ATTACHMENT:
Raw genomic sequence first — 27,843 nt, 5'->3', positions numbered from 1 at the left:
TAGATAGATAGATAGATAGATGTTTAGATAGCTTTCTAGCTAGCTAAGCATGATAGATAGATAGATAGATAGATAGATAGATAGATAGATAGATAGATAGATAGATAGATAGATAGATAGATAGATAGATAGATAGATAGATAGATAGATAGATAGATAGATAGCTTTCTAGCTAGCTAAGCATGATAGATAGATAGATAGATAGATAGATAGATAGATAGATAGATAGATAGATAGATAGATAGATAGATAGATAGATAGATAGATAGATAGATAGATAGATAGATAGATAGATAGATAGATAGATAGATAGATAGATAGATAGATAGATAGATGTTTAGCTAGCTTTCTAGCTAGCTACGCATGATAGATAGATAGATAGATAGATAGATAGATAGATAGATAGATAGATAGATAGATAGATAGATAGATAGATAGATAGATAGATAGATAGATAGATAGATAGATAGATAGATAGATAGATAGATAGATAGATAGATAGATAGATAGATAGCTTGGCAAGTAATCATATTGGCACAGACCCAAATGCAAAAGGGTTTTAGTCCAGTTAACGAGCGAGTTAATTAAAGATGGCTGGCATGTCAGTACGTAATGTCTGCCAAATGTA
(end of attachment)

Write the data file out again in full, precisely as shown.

Raw genomic sequence first — 27,843 nt, 5'->3', positions numbered from 1 at the left:
TAGATAGATAGATAGATAGATGTTTAGATAGCTTTCTAGCTAGCTAAGCATGATAGATAGATAGATAGATAGATAGATAGATAGATAGATAGATAGATAGATAGATAGATAGATAGATAGATAGATAGATAGATAGATAGATAGATAGATAGATAGATAGATAGCTTTCTAGCTAGCTAAGCATGATAGATAGATAGATAGATAGATAGATAGATAGATAGATAGATAGATAGATAGATAGATAGATAGATAGATAGATAGATAGATAGATAGATAGATAGATAGATAGATAGATAGATAGATAGATAGATAGATAGATAGATAGATAGATAGATGTTTAGCTAGCTTTCTAGCTAGCTACGCATGATAGATAGATAGATAGATAGATAGATAGATAGATAGATAGATAGATAGATAGATAGATAGATAGATAGATAGATAGATAGATAGATAGATAGATAGATAGATAGATAGATAGATAGATAGATAGATAGATAGATAGATAGATAGATAGCTTGGCAAGTAATCATATTGGCACAGACCCAAATGCAAAAGGGTTTTAGTCCAGTTAACGAGCGAGTTAATTAAAGATGGCTGGCATGTCAGTACGTAATGTCTGCCAAATGTA